This Eastern Europe country, Serbia is shrouded by mystery. In fact, each time I tell somebody that I'll be visiting this place, they are like 'Isn't Siberia very cold?' And of course, I'd correct them by stating that it's Serbia, not Siberia and it was formerly Yugoslavia, which has now been broken down to six countries – Serbia, Slovenia, Montenegro, Macedonia, Croatia and Bosnia.
Flying business class
Since this trip was helmed by Serbia Tourism in partnership with Fly Dubai, I am flying business class …And the service here is top-class. We first fly to Dubai and from there, the flight takes about five and a half hours to reach Serbia. On arrival, there is a 'visa on arrival' programme for Indians, and Indians are exempted from any visa fees. Besides this, Indian tourists can stay in this country for 30 days without a visa, with of course proper documentation.
Serbia's Capital – Belgrade
At first glance, Belgrade is very stylish. There are polished tarmacs, flashy electronic billboards of top-notch brands, Michelin star eateries including a swish restaurant called 'Novak' owned by Serbia's tennis star Novak Djokovic. The city with its beautifully looked after museums, gardens, cafes, cobbled paths is stunning.
The weather in Belgrade is warm though not very humid. Anyway, after a pleasant ride through the squeaky-clean lanes leading to Belgrade, we reach our hotel Museum which is bang opposite the city museum.
Lunch there is typical Serbian fare. The portions are overly generous. We are then served a Serbian drink Rakija which gave us a new high, literally. However, we plummeted down to the ground as our very energetic guide Milica Lenasi takes us on a brisk walk on the cobbled path to discover the awesome city of Belgrade. Our first stop is the Republic Square or the "horse" which is a meeting point for the Serbians. From there it is another "gasping for breath" walk to the iconic Belgrade fortress and a postcard-perfect park. Belgrade with its beautiful cobbled streets, art deco points, churches and cathedrals and museums are extremely stunning.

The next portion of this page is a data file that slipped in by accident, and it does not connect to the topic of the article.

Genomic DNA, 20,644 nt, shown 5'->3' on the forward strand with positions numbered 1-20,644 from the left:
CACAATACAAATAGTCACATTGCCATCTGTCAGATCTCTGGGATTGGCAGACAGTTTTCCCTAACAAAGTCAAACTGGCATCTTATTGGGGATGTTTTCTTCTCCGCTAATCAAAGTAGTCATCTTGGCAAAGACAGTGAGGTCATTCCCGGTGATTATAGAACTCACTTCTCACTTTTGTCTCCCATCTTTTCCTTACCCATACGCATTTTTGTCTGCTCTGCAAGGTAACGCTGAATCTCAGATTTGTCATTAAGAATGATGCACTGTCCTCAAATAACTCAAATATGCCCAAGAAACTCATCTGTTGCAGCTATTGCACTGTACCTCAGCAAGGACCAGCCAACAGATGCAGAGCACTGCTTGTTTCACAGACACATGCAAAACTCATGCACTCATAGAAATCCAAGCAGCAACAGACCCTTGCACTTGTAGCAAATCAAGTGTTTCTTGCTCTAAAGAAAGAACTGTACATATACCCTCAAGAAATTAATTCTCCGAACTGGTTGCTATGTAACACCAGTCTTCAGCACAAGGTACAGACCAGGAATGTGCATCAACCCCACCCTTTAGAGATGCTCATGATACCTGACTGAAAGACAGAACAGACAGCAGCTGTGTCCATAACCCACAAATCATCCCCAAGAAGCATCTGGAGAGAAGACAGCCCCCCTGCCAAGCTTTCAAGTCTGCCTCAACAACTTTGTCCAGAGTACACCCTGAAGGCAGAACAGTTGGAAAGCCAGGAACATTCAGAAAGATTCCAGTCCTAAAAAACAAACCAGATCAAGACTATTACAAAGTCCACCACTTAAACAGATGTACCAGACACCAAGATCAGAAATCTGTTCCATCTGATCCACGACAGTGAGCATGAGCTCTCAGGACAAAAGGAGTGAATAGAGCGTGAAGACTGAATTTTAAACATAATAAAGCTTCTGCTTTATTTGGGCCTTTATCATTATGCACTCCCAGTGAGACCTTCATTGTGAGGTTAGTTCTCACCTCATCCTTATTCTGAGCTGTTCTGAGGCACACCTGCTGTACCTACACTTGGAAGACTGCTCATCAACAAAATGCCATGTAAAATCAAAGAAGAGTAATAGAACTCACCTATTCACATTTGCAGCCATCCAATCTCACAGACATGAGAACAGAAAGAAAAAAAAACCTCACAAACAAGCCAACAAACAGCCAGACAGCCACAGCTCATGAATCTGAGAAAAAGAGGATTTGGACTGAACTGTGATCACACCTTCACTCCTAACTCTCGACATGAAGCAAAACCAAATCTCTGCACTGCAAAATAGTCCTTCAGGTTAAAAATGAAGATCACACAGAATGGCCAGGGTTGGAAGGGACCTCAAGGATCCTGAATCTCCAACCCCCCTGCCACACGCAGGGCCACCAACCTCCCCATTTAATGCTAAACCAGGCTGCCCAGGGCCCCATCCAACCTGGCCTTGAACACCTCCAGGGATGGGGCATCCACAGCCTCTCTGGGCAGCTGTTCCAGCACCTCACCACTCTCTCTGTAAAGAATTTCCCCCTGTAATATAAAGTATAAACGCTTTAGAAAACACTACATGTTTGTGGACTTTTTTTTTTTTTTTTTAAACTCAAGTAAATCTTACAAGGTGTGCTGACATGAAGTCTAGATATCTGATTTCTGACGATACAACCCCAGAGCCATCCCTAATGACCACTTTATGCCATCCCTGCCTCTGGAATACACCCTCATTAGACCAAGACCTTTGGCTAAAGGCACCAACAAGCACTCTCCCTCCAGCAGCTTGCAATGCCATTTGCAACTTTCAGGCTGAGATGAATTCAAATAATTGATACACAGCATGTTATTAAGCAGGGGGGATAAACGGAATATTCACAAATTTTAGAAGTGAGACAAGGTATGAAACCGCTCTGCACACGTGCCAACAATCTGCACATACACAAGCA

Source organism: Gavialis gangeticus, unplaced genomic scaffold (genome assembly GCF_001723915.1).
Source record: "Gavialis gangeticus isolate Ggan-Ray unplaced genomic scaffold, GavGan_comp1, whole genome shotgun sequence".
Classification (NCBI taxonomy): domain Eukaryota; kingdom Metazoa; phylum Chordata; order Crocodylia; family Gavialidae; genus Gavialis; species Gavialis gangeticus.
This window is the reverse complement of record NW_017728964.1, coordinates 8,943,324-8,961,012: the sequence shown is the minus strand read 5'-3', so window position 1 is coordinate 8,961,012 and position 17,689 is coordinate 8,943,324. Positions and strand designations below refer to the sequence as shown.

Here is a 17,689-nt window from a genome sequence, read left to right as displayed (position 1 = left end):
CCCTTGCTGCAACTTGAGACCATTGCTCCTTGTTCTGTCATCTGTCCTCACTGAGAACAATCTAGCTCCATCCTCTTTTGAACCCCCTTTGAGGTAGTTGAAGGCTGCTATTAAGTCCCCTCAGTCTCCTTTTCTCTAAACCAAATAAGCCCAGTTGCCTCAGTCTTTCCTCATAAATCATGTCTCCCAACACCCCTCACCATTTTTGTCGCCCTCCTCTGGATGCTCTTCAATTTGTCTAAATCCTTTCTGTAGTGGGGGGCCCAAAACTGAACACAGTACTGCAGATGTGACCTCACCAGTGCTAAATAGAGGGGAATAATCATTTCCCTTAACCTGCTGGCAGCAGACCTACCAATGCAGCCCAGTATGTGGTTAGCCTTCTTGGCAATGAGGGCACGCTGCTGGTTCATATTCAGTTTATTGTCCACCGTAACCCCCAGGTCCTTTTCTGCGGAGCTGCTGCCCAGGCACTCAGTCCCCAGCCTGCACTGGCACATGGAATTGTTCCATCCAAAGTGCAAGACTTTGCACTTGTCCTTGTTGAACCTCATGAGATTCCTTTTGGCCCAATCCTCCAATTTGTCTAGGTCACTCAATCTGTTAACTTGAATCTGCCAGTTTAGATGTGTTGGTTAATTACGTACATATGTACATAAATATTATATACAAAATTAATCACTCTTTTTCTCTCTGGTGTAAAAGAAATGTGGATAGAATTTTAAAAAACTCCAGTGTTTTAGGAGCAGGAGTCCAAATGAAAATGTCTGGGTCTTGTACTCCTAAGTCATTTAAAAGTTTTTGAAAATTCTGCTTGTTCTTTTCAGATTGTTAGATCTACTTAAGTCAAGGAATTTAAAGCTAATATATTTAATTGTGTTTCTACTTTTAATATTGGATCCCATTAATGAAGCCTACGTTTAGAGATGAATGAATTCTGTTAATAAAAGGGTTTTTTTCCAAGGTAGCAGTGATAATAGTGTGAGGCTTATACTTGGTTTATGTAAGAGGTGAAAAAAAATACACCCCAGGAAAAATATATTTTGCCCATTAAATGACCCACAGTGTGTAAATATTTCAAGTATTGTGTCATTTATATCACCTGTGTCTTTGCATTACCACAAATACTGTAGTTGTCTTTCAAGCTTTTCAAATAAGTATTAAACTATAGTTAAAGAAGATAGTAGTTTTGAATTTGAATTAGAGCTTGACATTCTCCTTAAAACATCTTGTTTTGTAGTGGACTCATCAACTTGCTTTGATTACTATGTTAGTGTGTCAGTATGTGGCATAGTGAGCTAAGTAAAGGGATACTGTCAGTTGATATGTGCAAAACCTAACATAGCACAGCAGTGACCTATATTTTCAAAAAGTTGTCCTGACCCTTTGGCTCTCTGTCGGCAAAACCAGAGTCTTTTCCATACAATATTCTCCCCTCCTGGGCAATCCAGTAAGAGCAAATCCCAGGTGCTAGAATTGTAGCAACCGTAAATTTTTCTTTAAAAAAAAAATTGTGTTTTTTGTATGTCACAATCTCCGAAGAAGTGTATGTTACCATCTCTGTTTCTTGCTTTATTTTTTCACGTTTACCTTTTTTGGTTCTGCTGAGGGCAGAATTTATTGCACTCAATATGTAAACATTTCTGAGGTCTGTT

Dinner is at the Faro restaurant in Beton Hala which serves modern and extremely delicious food. Again, the portions are extremely humongous so another brisk walk after dinner is indeed the need of the day.
The Serbian are extremely fashionable and look fit and happy – I guess the yummy food and the brisk walks make a difference.
Anyway, it's time to see the Saint Sava Orthodox church - this is one of the largest churches in the Balkan and has 49 bells and 18 gold plated crosses.
The Nikola Tesla Museum is the next port of call. Nikola Tesla, the father of electricity, is the pride of Serbia and the museum has induction engines and electricity experiments which can be tried out firsthand.
Food for thought
Lunch is at Miam Miam - owned by an Indian Sudhir Damodaran and his Serbian wife Maria. The food is melt-in-the-mouth, portions are huge, and the dessert made of wild berries is yum.
From there, it is another brisk walk through the city to Titos Museum. Josip Broz Tito was the late president of Yugoslavia and the museum houses his grave along with many remnants of his personal property.